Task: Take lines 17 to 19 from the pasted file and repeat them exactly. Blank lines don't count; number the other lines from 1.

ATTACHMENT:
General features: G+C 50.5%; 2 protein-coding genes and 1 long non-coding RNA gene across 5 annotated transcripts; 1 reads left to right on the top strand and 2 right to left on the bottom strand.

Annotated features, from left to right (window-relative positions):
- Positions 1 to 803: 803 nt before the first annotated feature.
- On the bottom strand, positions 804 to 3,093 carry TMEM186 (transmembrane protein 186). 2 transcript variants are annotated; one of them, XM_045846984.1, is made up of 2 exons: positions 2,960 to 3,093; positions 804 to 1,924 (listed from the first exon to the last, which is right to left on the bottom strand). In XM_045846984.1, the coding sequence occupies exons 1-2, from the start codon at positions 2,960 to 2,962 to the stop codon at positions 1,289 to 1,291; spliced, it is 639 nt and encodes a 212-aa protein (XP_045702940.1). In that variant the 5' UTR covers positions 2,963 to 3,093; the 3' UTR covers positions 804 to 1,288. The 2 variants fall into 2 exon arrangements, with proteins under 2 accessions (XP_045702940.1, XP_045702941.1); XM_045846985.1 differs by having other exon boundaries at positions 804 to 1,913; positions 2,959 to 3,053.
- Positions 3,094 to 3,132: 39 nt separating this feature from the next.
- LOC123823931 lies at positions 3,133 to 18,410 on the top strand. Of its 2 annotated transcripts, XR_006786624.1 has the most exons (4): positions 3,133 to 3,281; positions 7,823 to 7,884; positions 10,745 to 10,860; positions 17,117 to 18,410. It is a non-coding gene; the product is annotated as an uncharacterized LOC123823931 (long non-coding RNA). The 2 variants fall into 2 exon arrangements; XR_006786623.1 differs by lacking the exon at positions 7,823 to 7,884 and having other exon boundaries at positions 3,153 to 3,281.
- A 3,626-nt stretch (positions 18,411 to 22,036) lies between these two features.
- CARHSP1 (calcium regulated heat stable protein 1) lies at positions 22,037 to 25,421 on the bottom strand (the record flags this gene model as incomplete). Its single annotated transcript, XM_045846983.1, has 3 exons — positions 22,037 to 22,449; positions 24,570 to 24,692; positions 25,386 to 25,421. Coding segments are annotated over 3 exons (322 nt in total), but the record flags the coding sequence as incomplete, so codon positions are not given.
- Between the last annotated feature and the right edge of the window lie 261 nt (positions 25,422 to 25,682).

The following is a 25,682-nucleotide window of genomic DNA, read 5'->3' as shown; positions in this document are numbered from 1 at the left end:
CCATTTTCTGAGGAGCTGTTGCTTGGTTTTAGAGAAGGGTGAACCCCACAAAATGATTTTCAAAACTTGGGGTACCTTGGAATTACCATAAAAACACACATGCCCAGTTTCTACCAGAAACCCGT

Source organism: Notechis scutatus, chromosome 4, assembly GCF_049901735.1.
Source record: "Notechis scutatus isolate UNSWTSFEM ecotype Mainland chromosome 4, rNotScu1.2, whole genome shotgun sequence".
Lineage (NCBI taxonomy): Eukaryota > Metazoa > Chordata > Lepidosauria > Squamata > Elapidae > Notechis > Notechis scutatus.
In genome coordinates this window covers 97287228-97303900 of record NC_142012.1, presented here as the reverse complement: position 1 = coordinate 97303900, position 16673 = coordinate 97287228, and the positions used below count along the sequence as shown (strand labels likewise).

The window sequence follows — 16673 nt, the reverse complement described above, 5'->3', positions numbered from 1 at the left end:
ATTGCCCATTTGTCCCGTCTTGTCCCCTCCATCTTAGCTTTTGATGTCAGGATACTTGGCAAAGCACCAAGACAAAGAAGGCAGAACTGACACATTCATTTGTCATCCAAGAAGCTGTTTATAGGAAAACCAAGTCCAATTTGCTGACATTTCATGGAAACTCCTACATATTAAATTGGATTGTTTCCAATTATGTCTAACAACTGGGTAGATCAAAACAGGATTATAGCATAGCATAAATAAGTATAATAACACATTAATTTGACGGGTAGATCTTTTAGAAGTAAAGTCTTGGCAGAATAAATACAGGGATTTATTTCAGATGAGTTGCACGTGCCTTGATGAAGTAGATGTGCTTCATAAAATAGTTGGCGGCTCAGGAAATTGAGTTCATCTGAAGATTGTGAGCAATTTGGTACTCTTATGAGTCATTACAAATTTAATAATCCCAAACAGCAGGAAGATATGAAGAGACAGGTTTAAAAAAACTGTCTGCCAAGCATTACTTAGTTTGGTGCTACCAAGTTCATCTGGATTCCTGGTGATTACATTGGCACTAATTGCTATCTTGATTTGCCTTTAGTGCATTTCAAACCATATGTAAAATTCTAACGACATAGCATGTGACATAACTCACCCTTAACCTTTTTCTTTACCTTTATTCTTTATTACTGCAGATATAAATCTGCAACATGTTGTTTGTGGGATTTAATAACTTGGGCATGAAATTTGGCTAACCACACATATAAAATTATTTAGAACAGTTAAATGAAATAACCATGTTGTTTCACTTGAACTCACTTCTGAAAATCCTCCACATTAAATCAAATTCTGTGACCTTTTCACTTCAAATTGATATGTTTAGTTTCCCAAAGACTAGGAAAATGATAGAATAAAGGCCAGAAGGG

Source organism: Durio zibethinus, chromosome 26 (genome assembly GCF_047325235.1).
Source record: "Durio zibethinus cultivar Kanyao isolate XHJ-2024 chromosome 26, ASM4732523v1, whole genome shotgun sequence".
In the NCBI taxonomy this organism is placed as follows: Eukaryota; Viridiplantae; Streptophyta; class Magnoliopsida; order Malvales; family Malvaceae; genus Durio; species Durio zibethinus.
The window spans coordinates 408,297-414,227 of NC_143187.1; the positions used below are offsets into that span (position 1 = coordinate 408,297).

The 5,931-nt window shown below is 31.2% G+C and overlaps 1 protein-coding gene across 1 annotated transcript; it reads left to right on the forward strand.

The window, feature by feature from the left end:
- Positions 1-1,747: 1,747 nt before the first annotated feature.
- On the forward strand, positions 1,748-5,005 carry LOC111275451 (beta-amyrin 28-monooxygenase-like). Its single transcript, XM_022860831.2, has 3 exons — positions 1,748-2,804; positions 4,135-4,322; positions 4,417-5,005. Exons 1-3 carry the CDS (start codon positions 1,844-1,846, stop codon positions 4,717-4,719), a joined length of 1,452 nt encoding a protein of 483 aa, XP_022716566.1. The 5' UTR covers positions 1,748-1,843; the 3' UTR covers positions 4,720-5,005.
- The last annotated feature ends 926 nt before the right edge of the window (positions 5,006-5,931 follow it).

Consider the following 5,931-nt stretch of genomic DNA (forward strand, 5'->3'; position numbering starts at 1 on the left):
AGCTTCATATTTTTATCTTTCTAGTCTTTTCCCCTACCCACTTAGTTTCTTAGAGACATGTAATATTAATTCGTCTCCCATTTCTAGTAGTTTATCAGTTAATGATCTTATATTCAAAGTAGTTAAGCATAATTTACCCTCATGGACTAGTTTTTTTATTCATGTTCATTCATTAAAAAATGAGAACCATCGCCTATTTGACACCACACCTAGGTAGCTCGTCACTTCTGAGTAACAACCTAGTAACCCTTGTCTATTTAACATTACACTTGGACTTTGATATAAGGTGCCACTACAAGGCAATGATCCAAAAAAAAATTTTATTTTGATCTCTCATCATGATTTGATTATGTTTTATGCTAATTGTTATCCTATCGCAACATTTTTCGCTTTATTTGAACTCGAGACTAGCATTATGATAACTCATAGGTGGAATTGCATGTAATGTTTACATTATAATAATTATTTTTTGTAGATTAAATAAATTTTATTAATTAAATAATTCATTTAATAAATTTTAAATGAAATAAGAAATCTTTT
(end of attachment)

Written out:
ATTGCCCATTTGTCCCGTCTTGTCCCCTCCATCTTAGCTTTTGATGTCAGGATACTTGGCAAAGCACCAAGACAAAGAAGGCAGAACTGACACATTCATTTGTCATCCAAGAAGCTGTTTATAGGAAAACCAAGTCCAATTTGCTGACATTTCATGGAAACTCCTACATATTAAATTGGATTGTTTCCAATTATGTCTAACAACTGGGTAGATCAAAACAGGATTATAGCATAGCATAAATAAGTATAATAACACATTAATTTGACGGGTAGATCTTTTAGAAGTAAAGTCTTGGCAGAATAAATACAGGGATTTATTTCAGATGAGTTGCACGTGCCTTGATGAAGTAGATGTGCTTCATAAAATAGTTGGCGGCTCAGGAAATTGAGTTCATCTGAAGATTGTGAGCAATTTGGTACTCTTATGAGTCATTACAAATTTAATAATCCCAAACAGCAGGAAGATATGAAGAGACAGGTTTAAAAAAACTGTCTGCCAAGCATTACTTAGTTTGGTGCTACCAAGTTCATCTGGATTCCTGGTGATTACATTGGCACTAATTGCTATCTTGATTTGCCTTTAGTGCATTTCAAACCATATGTAAAATTCTAACGACATAGCATGTGACATAACTCACCCTTAACCTTTTTCTTTACCTTTATTCTTTATTACTGCAGATATAAATCTGCAACATGTTGTTTGTGGGATTTAATAACTTGGGCATGAAATTTGGCTAACCACACATATAAAATTATTTAGAACAGTTAAATGAAATAACCATGTTGTTTCACTTGAACTCACTTCTGAAAATCCTCCACATTAAATCAAATTCTGTGACCTTTTCACTTCAAATTGATATGTTTAGTTTCCCAAAGACTAGGAAAATGATAGAATAAAGGCCAGAAGGG

Source organism: Durio zibethinus, chromosome 26 (genome assembly GCF_047325235.1).
Source record: "Durio zibethinus cultivar Kanyao isolate XHJ-2024 chromosome 26, ASM4732523v1, whole genome shotgun sequence".